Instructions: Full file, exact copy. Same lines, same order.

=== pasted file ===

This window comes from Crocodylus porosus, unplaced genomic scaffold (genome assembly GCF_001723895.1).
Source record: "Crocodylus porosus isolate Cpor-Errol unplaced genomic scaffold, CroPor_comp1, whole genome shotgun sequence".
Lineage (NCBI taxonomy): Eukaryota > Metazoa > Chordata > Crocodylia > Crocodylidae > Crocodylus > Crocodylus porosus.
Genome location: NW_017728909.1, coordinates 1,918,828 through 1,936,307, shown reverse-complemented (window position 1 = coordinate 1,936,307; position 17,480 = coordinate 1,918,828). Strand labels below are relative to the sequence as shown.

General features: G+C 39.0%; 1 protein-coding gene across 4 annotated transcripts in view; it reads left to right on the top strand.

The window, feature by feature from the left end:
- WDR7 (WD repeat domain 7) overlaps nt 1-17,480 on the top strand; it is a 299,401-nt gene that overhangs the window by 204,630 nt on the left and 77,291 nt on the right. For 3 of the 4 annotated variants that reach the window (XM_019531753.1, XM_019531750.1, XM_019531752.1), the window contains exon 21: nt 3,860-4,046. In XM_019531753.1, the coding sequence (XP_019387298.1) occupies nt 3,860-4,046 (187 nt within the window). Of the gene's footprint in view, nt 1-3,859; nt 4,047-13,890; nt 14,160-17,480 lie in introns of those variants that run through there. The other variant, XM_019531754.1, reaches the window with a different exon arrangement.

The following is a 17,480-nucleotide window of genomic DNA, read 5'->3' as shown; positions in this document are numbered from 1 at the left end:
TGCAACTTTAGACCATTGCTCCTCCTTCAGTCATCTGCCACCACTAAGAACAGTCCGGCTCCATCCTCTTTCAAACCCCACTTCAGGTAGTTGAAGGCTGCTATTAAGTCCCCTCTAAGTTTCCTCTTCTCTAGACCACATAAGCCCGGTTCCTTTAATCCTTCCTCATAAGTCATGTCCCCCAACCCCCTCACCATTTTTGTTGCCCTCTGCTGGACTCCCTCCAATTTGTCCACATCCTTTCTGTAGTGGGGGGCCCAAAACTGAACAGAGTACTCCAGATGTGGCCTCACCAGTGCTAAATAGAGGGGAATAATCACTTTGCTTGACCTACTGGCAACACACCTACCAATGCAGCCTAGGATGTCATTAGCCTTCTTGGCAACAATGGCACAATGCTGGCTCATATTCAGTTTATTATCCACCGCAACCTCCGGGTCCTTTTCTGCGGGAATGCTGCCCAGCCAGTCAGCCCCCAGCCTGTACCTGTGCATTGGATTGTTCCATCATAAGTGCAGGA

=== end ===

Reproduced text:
This window comes from Crocodylus porosus, unplaced genomic scaffold (genome assembly GCF_001723895.1).
Source record: "Crocodylus porosus isolate Cpor-Errol unplaced genomic scaffold, CroPor_comp1, whole genome shotgun sequence".
Lineage (NCBI taxonomy): Eukaryota > Metazoa > Chordata > Crocodylia > Crocodylidae > Crocodylus > Crocodylus porosus.
Genome location: NW_017728909.1, coordinates 1,918,828 through 1,936,307, shown reverse-complemented (window position 1 = coordinate 1,936,307; position 17,480 = coordinate 1,918,828). Strand labels below are relative to the sequence as shown.

General features: G+C 39.0%; 1 protein-coding gene across 4 annotated transcripts in view; it reads left to right on the top strand.

The window, feature by feature from the left end:
- WDR7 (WD repeat domain 7) overlaps nt 1-17,480 on the top strand; it is a 299,401-nt gene that overhangs the window by 204,630 nt on the left and 77,291 nt on the right. For 3 of the 4 annotated variants that reach the window (XM_019531753.1, XM_019531750.1, XM_019531752.1), the window contains exon 21: nt 3,860-4,046. In XM_019531753.1, the coding sequence (XP_019387298.1) occupies nt 3,860-4,046 (187 nt within the window). Of the gene's footprint in view, nt 1-3,859; nt 4,047-13,890; nt 14,160-17,480 lie in introns of those variants that run through there. The other variant, XM_019531754.1, reaches the window with a different exon arrangement.

The following is a 17,480-nucleotide window of genomic DNA, read 5'->3' as shown; positions in this document are numbered from 1 at the left end:
TGCAACTTTAGACCATTGCTCCTCCTTCAGTCATCTGCCACCACTAAGAACAGTCCGGCTCCATCCTCTTTCAAACCCCACTTCAGGTAGTTGAAGGCTGCTATTAAGTCCCCTCTAAGTTTCCTCTTCTCTAGACCACATAAGCCCGGTTCCTTTAATCCTTCCTCATAAGTCATGTCCCCCAACCCCCTCACCATTTTTGTTGCCCTCTGCTGGACTCCCTCCAATTTGTCCACATCCTTTCTGTAGTGGGGGGCCCAAAACTGAACAGAGTACTCCAGATGTGGCCTCACCAGTGCTAAATAGAGGGGAATAATCACTTTGCTTGACCTACTGGCAACACACCTACCAATGCAGCCTAGGATGTCATTAGCCTTCTTGGCAACAATGGCACAATGCTGGCTCATATTCAGTTTATTATCCACCGCAACCTCCGGGTCCTTTTCTGCGGGAATGCTGCCCAGCCAGTCAGCCCCCAGCCTGTACCTGTGCATTGGATTGTTCCATCATAAGTGCAGGA